Rick Lowe lives in Houston. He has exhibited and worked with communities nationally and internationally. His exhibitions includes; Contemporary arts Museum, Houston, Museum of Contemporary Arts, Los Angeles, Neuberger Museum, Purchase, New York, Phoenix Art Museum, Kwangji Bienale, Kwangji, Korea, the Kumamoto State Museum, Kumamoto, Japan, Venice Architecture Bienale. Nasher Sculpture Center, Dalas, TX. Cittadellarte, Biella, Italy, Community projects includes; Project Row Houses, Houston, Texas; Watts House Project, Los Angeles, CA; Arts Plan for Rem Koolhaus designed Seattle Public Library with Jessica Cusick; Borough Project for Spoleto Festival with Suzanne Lacy and Mary Jane Jacobs, Charleston, SC; Delray Beach Cultural Loop, Delray Beach, Florida, Anyang Public Art Program 2010, Anyang, Korea. Among Rick’s honors are; Rudy Bruner Awards in Urban Excellence; AIA Keystone Award, Heinz Award in the arts and humanities; Loeb Fellow at Harvard University; Skowhegan Governor’s Award; Skandalaris Award for Art/Architecture, and USA Artists Booth Fellow.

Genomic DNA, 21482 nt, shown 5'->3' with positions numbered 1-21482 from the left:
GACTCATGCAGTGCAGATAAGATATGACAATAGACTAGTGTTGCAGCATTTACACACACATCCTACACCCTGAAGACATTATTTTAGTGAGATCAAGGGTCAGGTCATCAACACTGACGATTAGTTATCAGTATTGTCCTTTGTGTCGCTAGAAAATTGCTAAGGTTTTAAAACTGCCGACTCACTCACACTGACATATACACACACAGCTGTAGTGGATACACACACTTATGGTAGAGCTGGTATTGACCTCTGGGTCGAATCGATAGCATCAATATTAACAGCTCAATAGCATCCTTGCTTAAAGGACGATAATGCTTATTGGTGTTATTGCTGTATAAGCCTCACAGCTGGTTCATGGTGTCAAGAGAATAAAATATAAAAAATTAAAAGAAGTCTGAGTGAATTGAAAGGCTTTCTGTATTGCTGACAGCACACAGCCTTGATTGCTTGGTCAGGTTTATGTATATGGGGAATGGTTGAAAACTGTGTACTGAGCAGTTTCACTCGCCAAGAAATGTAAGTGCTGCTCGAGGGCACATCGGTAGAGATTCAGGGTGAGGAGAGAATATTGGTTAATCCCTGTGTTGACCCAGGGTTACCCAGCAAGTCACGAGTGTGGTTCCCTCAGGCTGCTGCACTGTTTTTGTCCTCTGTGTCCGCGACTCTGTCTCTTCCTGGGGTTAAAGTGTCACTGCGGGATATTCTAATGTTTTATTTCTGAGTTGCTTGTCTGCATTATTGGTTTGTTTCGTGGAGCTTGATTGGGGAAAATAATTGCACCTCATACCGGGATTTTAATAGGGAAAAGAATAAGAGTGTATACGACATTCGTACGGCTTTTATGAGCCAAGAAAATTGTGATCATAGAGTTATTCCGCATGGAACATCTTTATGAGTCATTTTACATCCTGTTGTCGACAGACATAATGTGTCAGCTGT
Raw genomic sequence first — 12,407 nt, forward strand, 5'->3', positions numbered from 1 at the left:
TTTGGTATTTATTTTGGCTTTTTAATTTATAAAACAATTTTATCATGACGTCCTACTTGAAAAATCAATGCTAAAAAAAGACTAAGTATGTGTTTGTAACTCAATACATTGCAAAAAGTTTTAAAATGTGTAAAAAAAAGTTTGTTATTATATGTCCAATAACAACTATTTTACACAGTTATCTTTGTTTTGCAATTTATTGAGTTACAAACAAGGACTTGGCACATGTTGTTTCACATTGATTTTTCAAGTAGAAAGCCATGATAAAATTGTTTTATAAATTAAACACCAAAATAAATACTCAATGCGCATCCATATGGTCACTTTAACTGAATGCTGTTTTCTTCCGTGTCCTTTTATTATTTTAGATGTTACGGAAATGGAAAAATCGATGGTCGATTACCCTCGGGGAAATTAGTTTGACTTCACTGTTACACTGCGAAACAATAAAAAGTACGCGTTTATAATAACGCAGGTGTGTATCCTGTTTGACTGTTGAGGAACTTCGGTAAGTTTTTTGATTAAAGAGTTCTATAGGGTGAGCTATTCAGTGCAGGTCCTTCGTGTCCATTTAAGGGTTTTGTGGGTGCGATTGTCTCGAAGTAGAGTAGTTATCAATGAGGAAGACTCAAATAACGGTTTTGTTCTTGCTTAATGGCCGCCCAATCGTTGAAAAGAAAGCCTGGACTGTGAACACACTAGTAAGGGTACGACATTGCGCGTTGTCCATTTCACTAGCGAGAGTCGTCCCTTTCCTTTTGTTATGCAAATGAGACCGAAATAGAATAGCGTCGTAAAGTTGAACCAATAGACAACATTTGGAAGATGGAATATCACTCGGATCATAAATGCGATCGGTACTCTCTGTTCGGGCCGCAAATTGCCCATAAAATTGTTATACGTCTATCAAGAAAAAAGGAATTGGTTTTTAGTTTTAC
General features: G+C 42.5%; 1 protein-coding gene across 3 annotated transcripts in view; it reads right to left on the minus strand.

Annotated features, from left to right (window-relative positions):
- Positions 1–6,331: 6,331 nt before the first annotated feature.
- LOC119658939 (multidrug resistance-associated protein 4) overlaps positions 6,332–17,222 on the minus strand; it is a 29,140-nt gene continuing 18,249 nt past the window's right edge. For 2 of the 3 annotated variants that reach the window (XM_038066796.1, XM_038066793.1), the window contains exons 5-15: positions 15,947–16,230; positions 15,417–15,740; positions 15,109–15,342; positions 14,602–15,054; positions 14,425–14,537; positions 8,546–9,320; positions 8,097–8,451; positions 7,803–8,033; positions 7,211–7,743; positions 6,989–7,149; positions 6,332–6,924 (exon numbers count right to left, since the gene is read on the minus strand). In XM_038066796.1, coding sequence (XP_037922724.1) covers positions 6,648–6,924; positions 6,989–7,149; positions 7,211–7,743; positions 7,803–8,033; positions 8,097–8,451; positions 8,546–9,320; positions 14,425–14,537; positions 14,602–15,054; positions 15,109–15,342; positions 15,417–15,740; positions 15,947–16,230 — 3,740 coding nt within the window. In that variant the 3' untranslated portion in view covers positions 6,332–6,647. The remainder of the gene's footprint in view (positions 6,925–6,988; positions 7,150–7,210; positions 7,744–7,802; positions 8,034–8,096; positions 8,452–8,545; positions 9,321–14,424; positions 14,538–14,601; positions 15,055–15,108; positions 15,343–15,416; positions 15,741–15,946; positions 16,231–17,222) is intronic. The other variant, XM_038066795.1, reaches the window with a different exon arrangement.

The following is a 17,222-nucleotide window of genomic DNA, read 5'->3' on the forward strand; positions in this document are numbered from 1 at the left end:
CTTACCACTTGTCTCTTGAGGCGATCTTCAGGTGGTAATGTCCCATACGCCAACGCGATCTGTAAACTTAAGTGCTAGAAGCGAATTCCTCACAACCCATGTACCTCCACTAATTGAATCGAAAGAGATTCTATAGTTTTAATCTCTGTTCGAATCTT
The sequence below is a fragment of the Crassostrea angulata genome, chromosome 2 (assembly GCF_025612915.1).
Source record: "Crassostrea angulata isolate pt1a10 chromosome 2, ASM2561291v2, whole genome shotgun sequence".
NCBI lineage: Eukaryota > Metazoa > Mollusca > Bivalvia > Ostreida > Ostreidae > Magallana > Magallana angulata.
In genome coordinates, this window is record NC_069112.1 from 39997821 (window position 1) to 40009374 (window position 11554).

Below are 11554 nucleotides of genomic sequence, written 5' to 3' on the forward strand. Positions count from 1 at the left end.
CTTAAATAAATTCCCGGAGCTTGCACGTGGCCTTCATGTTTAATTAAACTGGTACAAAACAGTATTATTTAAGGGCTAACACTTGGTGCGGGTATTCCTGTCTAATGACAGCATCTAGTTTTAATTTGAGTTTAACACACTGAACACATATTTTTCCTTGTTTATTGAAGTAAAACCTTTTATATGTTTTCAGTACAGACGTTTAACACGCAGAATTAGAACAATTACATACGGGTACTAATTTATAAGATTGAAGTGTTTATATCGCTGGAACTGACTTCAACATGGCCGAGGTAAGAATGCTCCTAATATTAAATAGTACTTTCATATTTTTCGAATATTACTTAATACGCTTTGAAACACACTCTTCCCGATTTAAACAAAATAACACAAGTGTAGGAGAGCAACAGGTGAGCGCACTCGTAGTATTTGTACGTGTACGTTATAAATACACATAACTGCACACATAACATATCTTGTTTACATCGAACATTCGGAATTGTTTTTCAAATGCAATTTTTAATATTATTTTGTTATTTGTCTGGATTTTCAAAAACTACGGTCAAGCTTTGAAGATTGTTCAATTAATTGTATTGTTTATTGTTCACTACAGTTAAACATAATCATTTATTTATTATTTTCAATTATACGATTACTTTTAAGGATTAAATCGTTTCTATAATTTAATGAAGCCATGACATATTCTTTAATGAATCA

Anjalika Sagar studied social an-thropology at the University of London School of Oriental and African Studies. She is co-founder of The Otolith Group and the independent news network “Multitudes,” founded in 2002. She is interested in film essay and in the relationship between image, text and sound. Sagar works as a curator, moderator, essayist, film director, video-maker and photographer. Her extensive oeuvre has been shown at exhibitions all over the world.

Cauleen Smith grew up in Sacramento, California. She received her BA form the School of Creative Arts at San Francisco State University and her MFA from UCLA School of Theater-Television-Film. For the past several years Cauleen Smith has produced multi-channel film and video installations that incorporate sculptural objects and text. Her interests roam from her roots in structuralist filmmaking to afro-futurist narrative strategies. In 2012 Cauleen Smith was named Outstanding Artist by the National Alliance for Media Arts and Culture. She has received grants from the Film Arts Foundation American Film Institute, Rockefeller Foundation, and Creative Capital. Her films and installations have shown at The Kitchen; Yerba Buena Center for the Arts; Los Angeles County Museum of Art; Museum of Contemporary Art, Los Angeles; Nelson Atkins Museum of Art; as well as in film festivals in Milan, London, Paris, and Berlin.